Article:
Recently, upon my move back to central Illinois, I realized that some of my external contractors, for natural treatments, would have to change. I started by trying to find an acupuncturist. I do acupuncture for pain control and to relax so it seemed to be higher on the list of importance. After a few unreturned phone calls, I finally found a place that I thought would do the trick. It was a traditional Chinese medicine place that seemed legit. Enough. I made my appointment for the same day and was excited but a little nervous (being a human pin cushion tends to have the latter effect on me).

The appointment wasn't quite what I was used to, but I figured it would be slightly different to go from a white female chiropractor to a male traditional Chinese medicine specialist, so I was open to the change of the environment. He started by having me lay face down so that he could treat my back pain (Stop it! This is natural cancer treatment, dirty minds need not apply!). He told me that he would need to use a slightly larger gauge needle to effectively reduce my pain. I wasn't sure what exactly that entailed, but I decided to be brave so I told him to go for it.

<Silence>

<More Silence>...

Like 45 seconds of pure silence and just as I'm about to pop my head up to investigate, it happens... I was stabbed with a Samurai Sword! I yelped like an injured animal but let him continue to do it three more times, the final time being the worst. He told me that he was finished and I could get up, but I just couldn't. I lay there with my face buried in his stupid traditional Chinese table and silently cursed him for the pain he had just subjected me to. I was stuck by needles and/or had my blood drawn 17 different times when I was in the hospital for my brain surgery in 2014, and I'm not sure which one that I would rather experience again...

Truth be told though, my back pain did subside for a few weeks. Will I ever go back and do that again? I'd pretty much hang from the ceiling by my toes if you told me it would cure cancer; but if and when I'm ready to dip said toes back in the acupuncture pool, I will definitely stick to something a little less "traditional," and in the meantime, I will plug my nose and drink twice the amount of green juice to make up for it. Cheers.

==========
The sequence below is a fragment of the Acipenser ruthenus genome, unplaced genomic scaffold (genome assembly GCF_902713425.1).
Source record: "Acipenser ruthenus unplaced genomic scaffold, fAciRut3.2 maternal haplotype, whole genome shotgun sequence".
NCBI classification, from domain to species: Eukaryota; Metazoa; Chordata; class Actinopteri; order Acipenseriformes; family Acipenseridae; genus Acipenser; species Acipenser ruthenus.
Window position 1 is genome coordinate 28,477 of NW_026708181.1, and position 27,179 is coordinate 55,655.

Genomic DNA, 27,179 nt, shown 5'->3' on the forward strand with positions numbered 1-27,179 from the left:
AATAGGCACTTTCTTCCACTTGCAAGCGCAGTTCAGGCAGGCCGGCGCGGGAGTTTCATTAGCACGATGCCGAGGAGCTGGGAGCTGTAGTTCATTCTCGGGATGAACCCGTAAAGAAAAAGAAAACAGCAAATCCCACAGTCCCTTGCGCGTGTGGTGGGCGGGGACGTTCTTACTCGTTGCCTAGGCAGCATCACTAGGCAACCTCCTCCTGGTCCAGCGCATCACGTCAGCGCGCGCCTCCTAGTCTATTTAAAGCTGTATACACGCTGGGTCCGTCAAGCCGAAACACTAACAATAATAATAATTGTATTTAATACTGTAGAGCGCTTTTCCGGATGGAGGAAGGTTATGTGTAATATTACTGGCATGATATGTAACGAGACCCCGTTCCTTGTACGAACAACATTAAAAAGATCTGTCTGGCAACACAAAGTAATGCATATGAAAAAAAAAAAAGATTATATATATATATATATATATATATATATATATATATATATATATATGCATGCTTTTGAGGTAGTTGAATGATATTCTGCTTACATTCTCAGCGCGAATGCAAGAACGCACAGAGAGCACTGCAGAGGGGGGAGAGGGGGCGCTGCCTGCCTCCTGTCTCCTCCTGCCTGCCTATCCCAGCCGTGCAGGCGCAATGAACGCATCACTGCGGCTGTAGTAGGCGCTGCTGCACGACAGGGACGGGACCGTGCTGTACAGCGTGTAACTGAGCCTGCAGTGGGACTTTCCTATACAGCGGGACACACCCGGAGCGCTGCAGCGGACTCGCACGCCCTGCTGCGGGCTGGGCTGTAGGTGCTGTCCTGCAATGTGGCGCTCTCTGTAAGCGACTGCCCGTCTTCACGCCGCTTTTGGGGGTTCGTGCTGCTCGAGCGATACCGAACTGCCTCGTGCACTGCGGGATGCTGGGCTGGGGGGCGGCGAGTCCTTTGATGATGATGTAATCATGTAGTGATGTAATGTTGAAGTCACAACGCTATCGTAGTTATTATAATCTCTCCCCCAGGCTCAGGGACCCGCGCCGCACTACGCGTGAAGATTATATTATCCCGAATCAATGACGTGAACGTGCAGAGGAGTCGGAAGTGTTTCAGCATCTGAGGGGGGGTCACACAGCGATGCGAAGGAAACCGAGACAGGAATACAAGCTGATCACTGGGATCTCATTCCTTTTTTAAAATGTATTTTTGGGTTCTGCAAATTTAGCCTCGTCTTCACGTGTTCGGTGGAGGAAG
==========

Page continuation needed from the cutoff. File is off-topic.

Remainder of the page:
FoundationOne

It is probably a good thing that I have spent so much of my time in and out of the hospital and doctor's offices, I think I may have picked up a thing or two and maybe, just maybe, I can resuscitate my blog after six quiet months.

The truth is that I have had a lot of heavy stuff on my plate and I just wasn't in a creative head space. I wasn't ready to get down and dirty with the details of everything and felt a lack of inspiration. But, I'm here now and want to share some cool stuff that I have learned about my cancer.

I recently participated in something called FoundationOne testing. I say that I participated, but it actually required nothing more from me than to grant my permission for a sample of my biopsied tumor to be sent away and studied. FoundationOne is individualized testing that identifies that genetic makeup of my specific tumor.

So, that means that some medical professional has to unlock the broom closet where specimens are kept, brush away the cobwebs, shoo away the rats, and search for Ashley Barrett's original recipe booby tissue that was snatched from me back in early 2013. They then take a sample and send it off to somebody, somewhere, who I imagine must be very smart, to intricately study each strand of DNA that makes up my specific cancer. Just mine.

This isn't genetic testing that questions whether or not I carry a Breast Cancer gene that could run in my family; I already know that I do not have that, and this is different. The point in having this specific testing done is to help my doctor's understand  my cancer is made up of and to help them determine the best and most effective way to treat me. So, the strongest genes, aka the "molecular growth drivers," of my cancer will be listed first and provide a relevant therapeutic option to help target and fight that gene specifically. There is a list that goes in order of importance as far as what will be most effective.

FoundationOne is newly used for Breast Cancer and has already proven to be beneficial for me. When I received my results, they showed the most prominent mutation to be most effectively treated by the medicine that I am currently on!!! If and when my cancer decides to take a detour or get off track, the results of FoundationOne will continue provide me with additional options that are tailored to my needs and will focus on battling the biggest sources.

This testing is an advancement that continues to provide me with the best care possible and allows for me to be treated as a 31 year old individual, instead of being thrown into the masses of what Breast Cancer used to look like. I hope it means that new stuff is continuing to happen everyday and that while I keep my head up and maintain a positive outlook, that the best is yet to come.